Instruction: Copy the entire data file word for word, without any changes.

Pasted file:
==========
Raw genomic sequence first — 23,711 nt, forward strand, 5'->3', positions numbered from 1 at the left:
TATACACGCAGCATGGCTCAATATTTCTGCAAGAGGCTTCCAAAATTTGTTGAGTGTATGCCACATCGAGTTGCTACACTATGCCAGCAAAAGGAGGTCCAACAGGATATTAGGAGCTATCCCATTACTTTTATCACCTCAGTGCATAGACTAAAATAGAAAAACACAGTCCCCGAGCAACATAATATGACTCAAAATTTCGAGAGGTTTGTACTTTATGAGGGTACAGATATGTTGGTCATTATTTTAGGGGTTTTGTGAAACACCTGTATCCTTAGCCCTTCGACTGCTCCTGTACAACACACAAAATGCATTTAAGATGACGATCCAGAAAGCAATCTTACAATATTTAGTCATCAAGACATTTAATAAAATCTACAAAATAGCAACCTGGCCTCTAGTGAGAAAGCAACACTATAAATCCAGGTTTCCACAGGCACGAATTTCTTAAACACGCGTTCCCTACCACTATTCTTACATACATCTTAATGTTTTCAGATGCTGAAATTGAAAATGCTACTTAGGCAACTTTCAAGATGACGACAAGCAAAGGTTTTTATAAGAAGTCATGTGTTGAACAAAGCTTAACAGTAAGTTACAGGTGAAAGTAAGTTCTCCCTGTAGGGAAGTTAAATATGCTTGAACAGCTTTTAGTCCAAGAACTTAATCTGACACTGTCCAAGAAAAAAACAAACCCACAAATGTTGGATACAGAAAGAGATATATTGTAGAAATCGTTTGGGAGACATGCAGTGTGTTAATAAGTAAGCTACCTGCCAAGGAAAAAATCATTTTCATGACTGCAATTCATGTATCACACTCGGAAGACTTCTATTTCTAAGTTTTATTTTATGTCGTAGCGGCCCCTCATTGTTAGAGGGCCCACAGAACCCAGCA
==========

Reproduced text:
Raw genomic sequence first — 23,711 nt, forward strand, 5'->3', positions numbered from 1 at the left:
TATACACGCAGCATGGCTCAATATTTCTGCAAGAGGCTTCCAAAATTTGTTGAGTGTATGCCACATCGAGTTGCTACACTATGCCAGCAAAAGGAGGTCCAACAGGATATTAGGAGCTATCCCATTACTTTTATCACCTCAGTGCATAGACTAAAATAGAAAAACACAGTCCCCGAGCAACATAATATGACTCAAAATTTCGAGAGGTTTGTACTTTATGAGGGTACAGATATGTTGGTCATTATTTTAGGGGTTTTGTGAAACACCTGTATCCTTAGCCCTTCGACTGCTCCTGTACAACACACAAAATGCATTTAAGATGACGATCCAGAAAGCAATCTTACAATATTTAGTCATCAAGACATTTAATAAAATCTACAAAATAGCAACCTGGCCTCTAGTGAGAAAGCAACACTATAAATCCAGGTTTCCACAGGCACGAATTTCTTAAACACGCGTTCCCTACCACTATTCTTACATACATCTTAATGTTTTCAGATGCTGAAATTGAAAATGCTACTTAGGCAACTTTCAAGATGACGACAAGCAAAGGTTTTTATAAGAAGTCATGTGTTGAACAAAGCTTAACAGTAAGTTACAGGTGAAAGTAAGTTCTCCCTGTAGGGAAGTTAAATATGCTTGAACAGCTTTTAGTCCAAGAACTTAATCTGACACTGTCCAAGAAAAAAACAAACCCACAAATGTTGGATACAGAAAGAGATATATTGTAGAAATCGTTTGGGAGACATGCAGTGTGTTAATAAGTAAGCTACCTGCCAAGGAAAAAATCATTTTCATGACTGCAATTCATGTATCACACTCGGAAGACTTCTATTTCTAAGTTTTATTTTATGTCGTAGCGGCCCCTCATTGTTAGAGGGCCCACAGAACCCAGCA